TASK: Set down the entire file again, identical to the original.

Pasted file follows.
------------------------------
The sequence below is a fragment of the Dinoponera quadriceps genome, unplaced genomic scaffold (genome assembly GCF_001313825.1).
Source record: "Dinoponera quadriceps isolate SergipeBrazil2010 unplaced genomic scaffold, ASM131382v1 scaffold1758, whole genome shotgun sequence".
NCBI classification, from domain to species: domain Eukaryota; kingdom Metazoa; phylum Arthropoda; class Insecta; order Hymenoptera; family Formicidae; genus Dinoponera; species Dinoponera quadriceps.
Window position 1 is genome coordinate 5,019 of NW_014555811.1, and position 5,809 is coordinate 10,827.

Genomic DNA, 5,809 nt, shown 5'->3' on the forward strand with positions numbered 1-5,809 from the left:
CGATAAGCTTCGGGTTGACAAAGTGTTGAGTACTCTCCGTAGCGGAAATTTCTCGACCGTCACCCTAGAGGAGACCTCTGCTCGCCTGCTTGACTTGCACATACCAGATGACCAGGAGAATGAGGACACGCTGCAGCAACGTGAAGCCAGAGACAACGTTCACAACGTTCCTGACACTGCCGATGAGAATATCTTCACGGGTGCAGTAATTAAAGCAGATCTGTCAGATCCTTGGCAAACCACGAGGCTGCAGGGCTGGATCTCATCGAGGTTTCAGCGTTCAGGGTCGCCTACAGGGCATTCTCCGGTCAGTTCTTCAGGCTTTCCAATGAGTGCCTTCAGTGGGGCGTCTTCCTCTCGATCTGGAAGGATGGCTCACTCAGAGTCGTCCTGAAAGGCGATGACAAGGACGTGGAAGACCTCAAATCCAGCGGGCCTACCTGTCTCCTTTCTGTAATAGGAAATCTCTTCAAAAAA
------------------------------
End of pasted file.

The sequence below is a fragment of the Dinoponera quadriceps genome, unplaced genomic scaffold (genome assembly GCF_001313825.1).
Source record: "Dinoponera quadriceps isolate SergipeBrazil2010 unplaced genomic scaffold, ASM131382v1 scaffold1758, whole genome shotgun sequence".
NCBI classification, from domain to species: domain Eukaryota; kingdom Metazoa; phylum Arthropoda; class Insecta; order Hymenoptera; family Formicidae; genus Dinoponera; species Dinoponera quadriceps.
Window position 1 is genome coordinate 5,019 of NW_014555811.1, and position 5,809 is coordinate 10,827.

Genomic DNA, 5,809 nt, shown 5'->3' on the forward strand with positions numbered 1-5,809 from the left:
CGATAAGCTTCGGGTTGACAAAGTGTTGAGTACTCTCCGTAGCGGAAATTTCTCGACCGTCACCCTAGAGGAGACCTCTGCTCGCCTGCTTGACTTGCACATACCAGATGACCAGGAGAATGAGGACACGCTGCAGCAACGTGAAGCCAGAGACAACGTTCACAACGTTCCTGACACTGCCGATGAGAATATCTTCACGGGTGCAGTAATTAAAGCAGATCTGTCAGATCCTTGGCAAACCACGAGGCTGCAGGGCTGGATCTCATCGAGGTTTCAGCGTTCAGGGTCGCCTACAGGGCATTCTCCGGTCAGTTCTTCAGGCTTTCCAATGAGTGCCTTCAGTGGGGCGTCTTCCTCTCGATCTGGAAGGATGGCTCACTCAGAGTCGTCCTGAAAGGCGATGACAAGGACGTGGAAGACCTCAAATCCAGCGGGCCTACCTGTCTCCTTTCTGTAATAGGAAATCTCTTCAAAAAA